Nature diary, Monday 5th October 1998, Wilderness plantation, Bretton, West Yorkshire
We've had a lot of rain in the last week so I was hoping for abundant fungi on our visit to this pine, larch, oak, beech plantation near Wakefield. Perhaps the coolness has held back the growth
The delicate parasol is Yellow cow-pat toadstool Bolbitius vitellinus. It was growing on the grassy verge of the woodland ride.
The nibbled deep crimson fungus is a kind of Russula.The bracket fungi included; Birch Polypore, Piptoporus betulinus, and Many-zoned Polypore, Coriolus versicolor, on old logs and stumps. The brownish mushrooms will be going to a local expert for identification. The tiny club-shaped fungi on an old stump are probably Dead Man's Fingers Xylaria polymorpha.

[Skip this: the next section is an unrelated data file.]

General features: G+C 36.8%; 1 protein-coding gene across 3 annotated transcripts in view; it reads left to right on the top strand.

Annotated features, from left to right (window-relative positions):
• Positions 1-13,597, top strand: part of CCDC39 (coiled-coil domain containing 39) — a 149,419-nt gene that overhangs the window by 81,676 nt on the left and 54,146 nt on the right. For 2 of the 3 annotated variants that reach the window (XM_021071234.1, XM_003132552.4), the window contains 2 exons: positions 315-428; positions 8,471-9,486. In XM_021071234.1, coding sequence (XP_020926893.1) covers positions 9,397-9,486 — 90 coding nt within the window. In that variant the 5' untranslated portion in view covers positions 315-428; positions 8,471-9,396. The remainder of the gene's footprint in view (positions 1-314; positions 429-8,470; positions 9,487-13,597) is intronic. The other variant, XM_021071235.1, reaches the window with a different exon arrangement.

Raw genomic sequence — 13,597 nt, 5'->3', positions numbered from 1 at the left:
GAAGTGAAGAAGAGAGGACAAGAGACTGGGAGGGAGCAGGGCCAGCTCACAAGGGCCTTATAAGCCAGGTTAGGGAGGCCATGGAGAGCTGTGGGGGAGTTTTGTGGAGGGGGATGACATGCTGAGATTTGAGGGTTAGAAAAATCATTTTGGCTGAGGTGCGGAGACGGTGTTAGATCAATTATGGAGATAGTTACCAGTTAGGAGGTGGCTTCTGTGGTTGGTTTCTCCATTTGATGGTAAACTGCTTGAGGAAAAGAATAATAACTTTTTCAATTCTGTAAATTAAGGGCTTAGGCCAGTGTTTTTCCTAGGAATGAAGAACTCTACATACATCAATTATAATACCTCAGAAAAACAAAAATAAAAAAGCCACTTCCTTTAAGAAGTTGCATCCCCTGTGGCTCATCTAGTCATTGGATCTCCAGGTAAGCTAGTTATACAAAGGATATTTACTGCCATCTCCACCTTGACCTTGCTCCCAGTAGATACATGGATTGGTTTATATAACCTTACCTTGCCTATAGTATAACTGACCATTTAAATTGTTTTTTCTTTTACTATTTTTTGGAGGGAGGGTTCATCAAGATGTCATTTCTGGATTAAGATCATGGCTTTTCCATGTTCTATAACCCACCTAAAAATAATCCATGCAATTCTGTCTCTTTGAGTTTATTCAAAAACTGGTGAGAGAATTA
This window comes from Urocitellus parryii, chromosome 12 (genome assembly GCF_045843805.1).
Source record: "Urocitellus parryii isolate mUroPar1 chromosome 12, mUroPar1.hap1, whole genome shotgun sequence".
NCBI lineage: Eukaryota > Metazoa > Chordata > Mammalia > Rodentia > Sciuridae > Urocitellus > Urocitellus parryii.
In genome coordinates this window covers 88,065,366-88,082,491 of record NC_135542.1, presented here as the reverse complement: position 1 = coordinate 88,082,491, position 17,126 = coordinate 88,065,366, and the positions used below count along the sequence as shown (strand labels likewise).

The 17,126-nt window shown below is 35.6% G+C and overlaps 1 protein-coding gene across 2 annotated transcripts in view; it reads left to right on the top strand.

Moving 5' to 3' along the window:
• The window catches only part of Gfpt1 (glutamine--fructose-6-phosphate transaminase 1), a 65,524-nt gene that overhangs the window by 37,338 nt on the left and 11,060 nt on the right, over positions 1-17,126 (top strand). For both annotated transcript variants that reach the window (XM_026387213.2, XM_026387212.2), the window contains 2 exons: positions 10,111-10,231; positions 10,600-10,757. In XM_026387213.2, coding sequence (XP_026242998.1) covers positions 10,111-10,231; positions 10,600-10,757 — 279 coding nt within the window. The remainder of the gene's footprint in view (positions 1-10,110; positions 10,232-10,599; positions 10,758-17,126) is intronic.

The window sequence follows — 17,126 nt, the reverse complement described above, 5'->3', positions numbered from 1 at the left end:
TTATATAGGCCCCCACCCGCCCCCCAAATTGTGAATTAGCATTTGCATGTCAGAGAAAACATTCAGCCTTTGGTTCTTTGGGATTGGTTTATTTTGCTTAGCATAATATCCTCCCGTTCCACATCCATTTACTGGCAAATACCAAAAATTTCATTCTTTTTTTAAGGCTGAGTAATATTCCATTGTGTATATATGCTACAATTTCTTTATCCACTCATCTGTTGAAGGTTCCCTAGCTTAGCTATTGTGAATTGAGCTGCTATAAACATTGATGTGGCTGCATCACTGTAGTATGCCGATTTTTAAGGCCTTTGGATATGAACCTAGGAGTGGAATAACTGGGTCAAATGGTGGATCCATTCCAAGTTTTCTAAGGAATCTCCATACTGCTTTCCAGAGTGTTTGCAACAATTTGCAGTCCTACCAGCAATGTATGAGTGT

On entering the plantation the first fungus we encountered was the once-smelt-never-forgotten Stinkhorn, Phallus impudicus.Here is the list of species confirmed by our local expert; Lycoperdon pyriforme, The Deceiver Laccaria laccata,Penny Top Collybia dryophila, Witch's Egg (the golf ball sized object above, filled with slimy jelly, which grows into the Stinkhorn)Phallus impudicus, Purple-blackening Russula Russula atropurpurea, Hairy Stereum Stereum hirsutum, Schizopora paradoxa, Russula pallidus, Sulphur Tuft Hypholoma farcicularis, Tough Shank Collybia butyracea, Honey Fungus, Armillaria mellea.
Wild West Yorkshire